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Boxford is a town in Massachusetts, located in Essex County that is in the northeastern region of the state. Boxford lays along Route 95 and 133, approximately 30 miles away from Boston. The town kept its rural character with almost no commercial development. The area of the town is heavily forested with rich flora and fauna, streams, pond and lakes and has received the Tree City USA award five times. There are many scenic hiking trails around the city, which give a perfect recreational activity for families, hikers.
The town has a total area of 24.4 square miles of which 3.46% is water. Boxford village is divided into 2 parts: East and West Boxford. Most of the streams flow into Ipswich River along the southern border of Boxford. The highest point of the area is Bald Hill that has 243 feet elevation.
Boxford was first settled by Abraham Redington in 1646, as part of the Rowley Village. The town was incorporated in 1685, by which time approximately 40 families lived in the area. These families mostly dealt with farming and craftsmanship. Today small farms are interspersed throughout whole Boxford with their characteristic stone walls and remnants of old farming.
The largest industry was the old match factory in the area which operated between 1866 and 1905.
The first ever church was built on the lands of East Boxford in 1701. Then, in 1774, they erected another one in West Boxford as well.
During the Census of 2000, there were 7,921 people residing in Boxford. This number gave 2,568 households and 2,254 families. The population density in 2000 was 330.4 people per square miles. The population consisted of 32.2% of people under the age of 18, 4.2% between 18 and 24 years, 25.8% between 25 and 44 years, 28.5% between 45 and 64, and finally 9.3% over 65 years. 48.5% of the households lived with children under the age of 18, 80% were married couples, living together.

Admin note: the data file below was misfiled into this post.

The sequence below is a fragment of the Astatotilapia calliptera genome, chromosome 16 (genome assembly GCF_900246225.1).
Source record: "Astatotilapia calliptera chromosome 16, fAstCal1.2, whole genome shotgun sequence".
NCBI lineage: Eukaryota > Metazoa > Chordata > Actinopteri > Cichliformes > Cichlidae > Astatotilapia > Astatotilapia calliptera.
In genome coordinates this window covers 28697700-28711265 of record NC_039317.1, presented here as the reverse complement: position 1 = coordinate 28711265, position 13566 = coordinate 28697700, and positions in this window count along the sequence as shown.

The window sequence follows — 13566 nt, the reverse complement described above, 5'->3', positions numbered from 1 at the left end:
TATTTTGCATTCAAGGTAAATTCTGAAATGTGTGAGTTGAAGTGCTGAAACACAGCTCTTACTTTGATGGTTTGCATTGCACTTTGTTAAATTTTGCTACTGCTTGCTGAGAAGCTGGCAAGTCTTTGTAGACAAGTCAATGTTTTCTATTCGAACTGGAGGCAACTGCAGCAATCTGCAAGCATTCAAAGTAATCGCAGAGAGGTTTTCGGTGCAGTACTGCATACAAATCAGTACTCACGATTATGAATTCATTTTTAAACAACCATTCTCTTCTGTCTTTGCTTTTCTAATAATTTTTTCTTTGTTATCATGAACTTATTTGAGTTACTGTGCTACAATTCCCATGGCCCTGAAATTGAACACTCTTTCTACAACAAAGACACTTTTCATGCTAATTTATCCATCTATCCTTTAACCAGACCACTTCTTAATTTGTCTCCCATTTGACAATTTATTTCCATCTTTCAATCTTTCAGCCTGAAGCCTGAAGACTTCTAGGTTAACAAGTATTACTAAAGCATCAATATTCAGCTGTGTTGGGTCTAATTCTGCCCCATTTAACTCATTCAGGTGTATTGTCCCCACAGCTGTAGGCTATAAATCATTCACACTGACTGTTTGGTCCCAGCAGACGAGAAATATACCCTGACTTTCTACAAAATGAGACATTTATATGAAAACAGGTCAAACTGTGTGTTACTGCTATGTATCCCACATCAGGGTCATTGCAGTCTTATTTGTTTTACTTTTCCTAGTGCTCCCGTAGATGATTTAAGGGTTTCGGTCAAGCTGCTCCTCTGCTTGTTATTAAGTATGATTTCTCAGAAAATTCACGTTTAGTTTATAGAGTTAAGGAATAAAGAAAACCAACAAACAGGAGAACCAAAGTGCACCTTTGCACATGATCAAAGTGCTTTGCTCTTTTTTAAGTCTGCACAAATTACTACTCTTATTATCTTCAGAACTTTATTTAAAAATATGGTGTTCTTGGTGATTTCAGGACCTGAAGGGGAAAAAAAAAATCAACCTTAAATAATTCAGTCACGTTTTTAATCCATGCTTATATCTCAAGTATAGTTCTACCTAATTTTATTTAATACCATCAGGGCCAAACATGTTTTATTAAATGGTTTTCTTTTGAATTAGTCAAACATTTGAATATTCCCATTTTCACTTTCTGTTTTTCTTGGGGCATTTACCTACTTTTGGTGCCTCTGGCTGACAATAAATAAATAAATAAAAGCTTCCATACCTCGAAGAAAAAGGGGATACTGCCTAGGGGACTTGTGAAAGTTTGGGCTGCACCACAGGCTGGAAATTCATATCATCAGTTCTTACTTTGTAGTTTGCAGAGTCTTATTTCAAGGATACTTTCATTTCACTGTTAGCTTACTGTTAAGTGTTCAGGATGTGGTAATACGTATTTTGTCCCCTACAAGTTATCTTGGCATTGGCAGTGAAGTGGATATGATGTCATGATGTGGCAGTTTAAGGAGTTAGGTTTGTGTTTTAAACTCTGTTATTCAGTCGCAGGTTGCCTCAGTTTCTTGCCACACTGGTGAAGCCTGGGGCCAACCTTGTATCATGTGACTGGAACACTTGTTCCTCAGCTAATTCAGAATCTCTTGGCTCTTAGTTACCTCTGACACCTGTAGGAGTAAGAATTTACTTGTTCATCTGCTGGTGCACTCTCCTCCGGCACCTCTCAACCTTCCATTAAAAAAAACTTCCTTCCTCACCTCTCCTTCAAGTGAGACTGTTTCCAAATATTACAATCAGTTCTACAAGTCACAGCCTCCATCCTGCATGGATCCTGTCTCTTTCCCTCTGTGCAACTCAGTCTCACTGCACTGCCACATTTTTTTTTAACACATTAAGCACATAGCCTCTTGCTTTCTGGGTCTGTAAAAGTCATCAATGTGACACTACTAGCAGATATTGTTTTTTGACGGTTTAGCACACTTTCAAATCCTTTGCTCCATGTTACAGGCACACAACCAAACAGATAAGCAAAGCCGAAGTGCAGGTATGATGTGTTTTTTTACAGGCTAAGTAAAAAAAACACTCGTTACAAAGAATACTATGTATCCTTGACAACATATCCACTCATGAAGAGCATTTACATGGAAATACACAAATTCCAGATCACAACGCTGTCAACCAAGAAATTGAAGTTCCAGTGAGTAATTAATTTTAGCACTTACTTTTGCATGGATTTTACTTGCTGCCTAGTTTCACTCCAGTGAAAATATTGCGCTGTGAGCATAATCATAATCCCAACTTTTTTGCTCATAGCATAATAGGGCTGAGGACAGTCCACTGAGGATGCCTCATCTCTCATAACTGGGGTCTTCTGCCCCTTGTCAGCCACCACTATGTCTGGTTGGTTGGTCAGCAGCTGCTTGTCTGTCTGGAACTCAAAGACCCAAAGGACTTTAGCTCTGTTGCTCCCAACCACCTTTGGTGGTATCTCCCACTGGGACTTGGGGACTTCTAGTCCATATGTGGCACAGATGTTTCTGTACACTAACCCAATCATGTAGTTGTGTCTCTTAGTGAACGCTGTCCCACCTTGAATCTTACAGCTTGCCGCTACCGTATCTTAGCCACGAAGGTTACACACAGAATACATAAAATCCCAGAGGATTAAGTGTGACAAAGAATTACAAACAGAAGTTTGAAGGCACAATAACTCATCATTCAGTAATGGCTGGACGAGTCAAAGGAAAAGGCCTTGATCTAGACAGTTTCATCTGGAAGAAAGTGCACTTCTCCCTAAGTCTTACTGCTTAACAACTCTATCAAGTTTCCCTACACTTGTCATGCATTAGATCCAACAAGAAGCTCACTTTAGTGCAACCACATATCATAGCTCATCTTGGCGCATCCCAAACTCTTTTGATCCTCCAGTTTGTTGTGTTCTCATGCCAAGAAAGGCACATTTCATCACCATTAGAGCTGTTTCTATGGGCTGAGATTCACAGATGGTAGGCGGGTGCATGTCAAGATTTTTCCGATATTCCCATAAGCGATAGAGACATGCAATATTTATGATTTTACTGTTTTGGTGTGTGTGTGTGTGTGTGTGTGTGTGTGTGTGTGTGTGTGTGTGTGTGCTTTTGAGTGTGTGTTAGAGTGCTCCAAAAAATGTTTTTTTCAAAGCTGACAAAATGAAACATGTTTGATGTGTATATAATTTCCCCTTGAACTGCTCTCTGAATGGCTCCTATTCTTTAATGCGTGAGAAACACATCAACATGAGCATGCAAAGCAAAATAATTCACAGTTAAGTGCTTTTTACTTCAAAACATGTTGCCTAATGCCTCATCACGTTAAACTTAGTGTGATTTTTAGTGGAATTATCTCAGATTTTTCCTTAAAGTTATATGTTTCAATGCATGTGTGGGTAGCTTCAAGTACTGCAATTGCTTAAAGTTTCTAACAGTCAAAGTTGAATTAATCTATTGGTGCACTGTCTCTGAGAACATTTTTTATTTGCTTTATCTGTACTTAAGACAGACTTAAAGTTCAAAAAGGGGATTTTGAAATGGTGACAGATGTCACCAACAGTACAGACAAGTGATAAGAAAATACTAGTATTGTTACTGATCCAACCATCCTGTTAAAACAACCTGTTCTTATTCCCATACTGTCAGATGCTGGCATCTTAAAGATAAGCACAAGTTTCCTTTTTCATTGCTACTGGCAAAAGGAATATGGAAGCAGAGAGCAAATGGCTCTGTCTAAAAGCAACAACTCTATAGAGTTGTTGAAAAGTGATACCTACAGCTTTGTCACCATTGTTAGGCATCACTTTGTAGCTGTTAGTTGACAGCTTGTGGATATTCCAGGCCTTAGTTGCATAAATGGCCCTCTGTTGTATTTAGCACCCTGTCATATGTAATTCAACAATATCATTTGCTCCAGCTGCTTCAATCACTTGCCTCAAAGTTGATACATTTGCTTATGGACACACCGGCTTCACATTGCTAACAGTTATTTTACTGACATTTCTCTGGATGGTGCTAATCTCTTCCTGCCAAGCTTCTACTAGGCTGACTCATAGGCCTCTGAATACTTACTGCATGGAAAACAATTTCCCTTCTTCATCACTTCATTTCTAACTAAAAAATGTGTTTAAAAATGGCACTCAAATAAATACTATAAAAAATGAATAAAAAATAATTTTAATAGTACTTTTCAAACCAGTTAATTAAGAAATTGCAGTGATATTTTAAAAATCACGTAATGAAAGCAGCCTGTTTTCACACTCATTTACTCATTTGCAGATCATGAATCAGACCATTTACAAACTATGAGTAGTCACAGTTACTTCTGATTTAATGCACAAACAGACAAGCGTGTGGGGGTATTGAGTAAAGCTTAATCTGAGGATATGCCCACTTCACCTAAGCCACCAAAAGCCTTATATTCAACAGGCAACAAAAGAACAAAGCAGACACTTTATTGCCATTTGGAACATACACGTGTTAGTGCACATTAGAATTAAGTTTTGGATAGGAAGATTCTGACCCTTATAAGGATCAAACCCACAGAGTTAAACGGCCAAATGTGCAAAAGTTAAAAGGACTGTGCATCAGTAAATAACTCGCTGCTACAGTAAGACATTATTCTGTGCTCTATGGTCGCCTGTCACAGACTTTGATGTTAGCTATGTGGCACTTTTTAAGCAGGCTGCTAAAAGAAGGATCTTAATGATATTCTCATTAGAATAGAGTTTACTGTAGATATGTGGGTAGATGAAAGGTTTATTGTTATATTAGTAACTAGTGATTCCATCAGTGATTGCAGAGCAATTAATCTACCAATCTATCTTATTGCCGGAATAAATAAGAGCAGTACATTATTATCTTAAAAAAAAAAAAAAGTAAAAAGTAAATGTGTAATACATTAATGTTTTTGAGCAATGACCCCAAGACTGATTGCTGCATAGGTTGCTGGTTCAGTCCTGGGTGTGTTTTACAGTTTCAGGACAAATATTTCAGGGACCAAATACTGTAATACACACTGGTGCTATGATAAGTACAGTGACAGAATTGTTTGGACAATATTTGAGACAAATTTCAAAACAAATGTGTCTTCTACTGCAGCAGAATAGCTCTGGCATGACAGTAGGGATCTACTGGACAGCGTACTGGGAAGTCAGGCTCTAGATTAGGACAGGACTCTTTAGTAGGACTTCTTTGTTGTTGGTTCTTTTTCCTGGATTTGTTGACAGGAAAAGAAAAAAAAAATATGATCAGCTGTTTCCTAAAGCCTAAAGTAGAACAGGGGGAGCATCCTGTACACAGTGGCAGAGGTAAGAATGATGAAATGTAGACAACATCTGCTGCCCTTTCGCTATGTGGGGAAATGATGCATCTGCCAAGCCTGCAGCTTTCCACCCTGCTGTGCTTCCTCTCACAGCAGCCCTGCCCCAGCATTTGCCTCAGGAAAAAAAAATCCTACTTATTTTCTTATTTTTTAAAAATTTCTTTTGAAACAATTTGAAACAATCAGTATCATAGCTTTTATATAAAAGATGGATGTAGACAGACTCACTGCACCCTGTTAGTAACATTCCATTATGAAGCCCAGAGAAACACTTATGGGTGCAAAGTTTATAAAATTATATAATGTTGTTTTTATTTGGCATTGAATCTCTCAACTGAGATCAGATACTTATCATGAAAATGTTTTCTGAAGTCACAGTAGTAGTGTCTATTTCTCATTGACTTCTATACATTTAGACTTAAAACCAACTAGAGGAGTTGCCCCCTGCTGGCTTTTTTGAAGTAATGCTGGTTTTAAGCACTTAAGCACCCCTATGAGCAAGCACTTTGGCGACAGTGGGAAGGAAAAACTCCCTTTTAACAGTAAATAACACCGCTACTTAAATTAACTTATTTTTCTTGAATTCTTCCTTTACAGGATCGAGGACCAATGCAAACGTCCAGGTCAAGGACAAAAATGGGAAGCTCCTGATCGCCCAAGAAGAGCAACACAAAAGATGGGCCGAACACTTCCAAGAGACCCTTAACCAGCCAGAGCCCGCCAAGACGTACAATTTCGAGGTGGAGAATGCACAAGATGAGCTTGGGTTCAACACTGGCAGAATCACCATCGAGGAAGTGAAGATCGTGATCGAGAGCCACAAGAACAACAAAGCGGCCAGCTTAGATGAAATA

The median income for a single household was $113,212, and for a single family was $119,491. The per capita income in Boxford was $48,846 at the time of the census. 1.4% of the population was living below the poverty line.
Boxford employs the commonly used Open Town Meeting System. This means that the Open Town Meetings represent the legislative branch of the government that any of the citizens can attend. The executive branch is represented by the five-member Board of Selectmen and the executive Secretary.
There are three elementary schools in Boxford. Preschool through grade 2 is the Harry Lee Cole School that is located in the East Boxford Center. From grated 3 to 6, there is the Spofford Pound Elementary School in the West Town, and Boxford Academy Pre-School, a 5th-grade school is located on Georgetown Road.
Boxford also has a high school, the Masconomet Regional High School that schools children from Boxford, Middleton, and Topsfield. Students may also attend the North Shore Technical High School, in Middleton, the Agricultural and Technical High School in Danvers, or one of the nearby private schools.